Tuesday, February 8, 2022

Curling: The olympic's slow wonder


In the pre-opening days of this Olympics there really wasn't much to watch besides Curling. The only things to see at that point were the events that there was so much of that they spilled out of the normal Olympic bounds. I did catch a little of the Women's Hockey Prelims with all their foregone conclusions, but mostly, before the Opening Ceremony, it was Curling Curling Curling.

And there's been quite a bit of it after the opening too!

I am not going to explain too much about how curling works, except to say it is an ice variation on any number of games of its type; bocce ball, shuffleboard, horseshoes, petanque. The last few times my friend Grape and I backpacked we would invent similar games to these using rocks. They were perfectly diverting.

This does not mean that Curling is not a game requiring real skill, clever strategy, and great composure.

But it does mean that it is the one event that anybody looks at in the Winter Olympics and says "I could totally do that! I could be an Olympic Curler!"

And sure, maybe you could. Good luck on that one.

Curling is very different than all the other Olympic events. It is slow and sedate and thoughtful, I mean, except for the part where you yell instructions at your teammate(s). Though its rules are complex enough that I can't be bothered to explain them here, they are simple enough that one could pick up virtually all of them after watching any random fifteen minutes of a match.

Curling looks like it's going to be very boring to watch, but it has a pleasant, strangely hypnotic quality to it. So one may start out thinking they'll be turning it off any second now and yet end up completely formed into the shape of one's couch. Just talking about it makes me want to check out how the Mixed Doubles Italian team is doing today, perhaps with a bottle of wine, and then follow that up (continuing to work on the wine) by checking in on the Canadians and Swedes. The Italians been the big surprise of the tournament so far, but anything can happen when we get to the medal rounds.

And when I say "anything can happen" I mean the same things will happen pretty much exactly as we've seen a thousand times, but with endless, slight variations. More like chess or backgammon than one might expect of an Olympic event.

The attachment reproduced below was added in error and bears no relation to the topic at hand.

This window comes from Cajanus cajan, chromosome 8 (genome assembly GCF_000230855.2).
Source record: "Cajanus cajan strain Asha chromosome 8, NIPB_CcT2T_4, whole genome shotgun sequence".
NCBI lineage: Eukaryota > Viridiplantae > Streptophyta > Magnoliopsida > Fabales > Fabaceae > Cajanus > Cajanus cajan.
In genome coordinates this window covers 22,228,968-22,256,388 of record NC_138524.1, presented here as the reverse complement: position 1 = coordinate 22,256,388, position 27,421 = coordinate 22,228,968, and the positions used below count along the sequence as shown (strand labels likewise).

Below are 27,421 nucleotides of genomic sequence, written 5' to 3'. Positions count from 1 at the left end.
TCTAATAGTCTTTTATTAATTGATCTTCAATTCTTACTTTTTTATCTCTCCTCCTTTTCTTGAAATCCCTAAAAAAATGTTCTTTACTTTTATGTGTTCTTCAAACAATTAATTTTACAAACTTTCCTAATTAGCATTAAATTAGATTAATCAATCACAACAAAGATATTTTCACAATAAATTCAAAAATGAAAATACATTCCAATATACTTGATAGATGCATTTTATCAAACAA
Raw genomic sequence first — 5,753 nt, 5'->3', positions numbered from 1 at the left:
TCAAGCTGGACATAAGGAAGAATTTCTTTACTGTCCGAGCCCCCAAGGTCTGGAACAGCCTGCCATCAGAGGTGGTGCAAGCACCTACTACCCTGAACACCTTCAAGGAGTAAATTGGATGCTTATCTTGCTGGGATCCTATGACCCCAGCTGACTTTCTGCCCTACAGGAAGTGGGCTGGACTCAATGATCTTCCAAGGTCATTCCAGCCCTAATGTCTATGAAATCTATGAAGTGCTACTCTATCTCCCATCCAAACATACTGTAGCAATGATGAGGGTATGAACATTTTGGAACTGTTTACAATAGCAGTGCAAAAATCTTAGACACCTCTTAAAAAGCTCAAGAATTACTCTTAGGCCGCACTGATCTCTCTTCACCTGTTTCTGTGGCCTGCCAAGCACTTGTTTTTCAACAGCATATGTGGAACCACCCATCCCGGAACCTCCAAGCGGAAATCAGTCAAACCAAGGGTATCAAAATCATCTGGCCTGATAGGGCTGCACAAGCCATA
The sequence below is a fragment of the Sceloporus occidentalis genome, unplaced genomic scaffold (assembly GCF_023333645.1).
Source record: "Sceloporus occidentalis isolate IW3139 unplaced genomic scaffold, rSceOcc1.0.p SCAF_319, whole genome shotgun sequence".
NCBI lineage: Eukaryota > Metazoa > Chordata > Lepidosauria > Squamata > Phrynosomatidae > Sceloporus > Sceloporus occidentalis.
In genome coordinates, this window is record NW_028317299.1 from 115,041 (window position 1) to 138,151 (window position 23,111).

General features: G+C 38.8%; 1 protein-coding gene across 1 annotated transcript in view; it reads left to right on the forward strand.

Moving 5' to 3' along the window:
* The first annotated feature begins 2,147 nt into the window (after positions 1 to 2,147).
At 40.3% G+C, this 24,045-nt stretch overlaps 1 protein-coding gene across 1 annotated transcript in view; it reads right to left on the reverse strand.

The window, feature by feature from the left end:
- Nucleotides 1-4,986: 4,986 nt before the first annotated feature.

My very favorite part of Olympic Curling though is the language. There is a lot of yelling in Curling as teammates have to communicate, sometimes urgently, up and down the long course of ice. And here one gets to clearly hear all the various team's languages; Chinese, Norwegian, Canadian, Swedish, Italian, and even, sometimes, Minnesotan.

Or maybe my favorite part of Olympic Curling is how it has become the bass line of the Winter Olympics for me. After the astonishing jumps, the daredevil skiing, the tireless skating; the grace and drama, it can be a strange, comforting relief that there is always some kind of slow burning, chill and cerebral, curling to fall back on.

1 comment:

  1. A timely entry. About a week ago something brought curling to my attention. I had to resort to ILL to get a book on the subject: "The Roaring Game, a sweeping saga of curling" by Doug Clark. I had no idea what the book would be like, but I've made it to page 79 (of 288) and I'm captivated. It's history, but it's so charmingly written, not at all dry, I tend to give it long turns being read than the other books in the active stack. The vocabulary is slightly familiar from miscellaneous exposure in fiction, and I can get a lot from context.
    I've seen real curling, live, just once, when I was a kid, probably a young teen. A friend and I were at the country club once (only once, and only because her family had a membership) and we ventured into a sort of observation room where people were curling. And I still get a weird feeling when I recall watching the stone come ever so slowly toward where we were sitting; it hit the boards under our feet, and the contrast between the slow stone and the heavy THUD still makes me feel funny just thinking about it.
    I wouldn't try it myself; ice...slip...fall...terror. But I'm sure I could find a place to watch. I'll let you know if I do.


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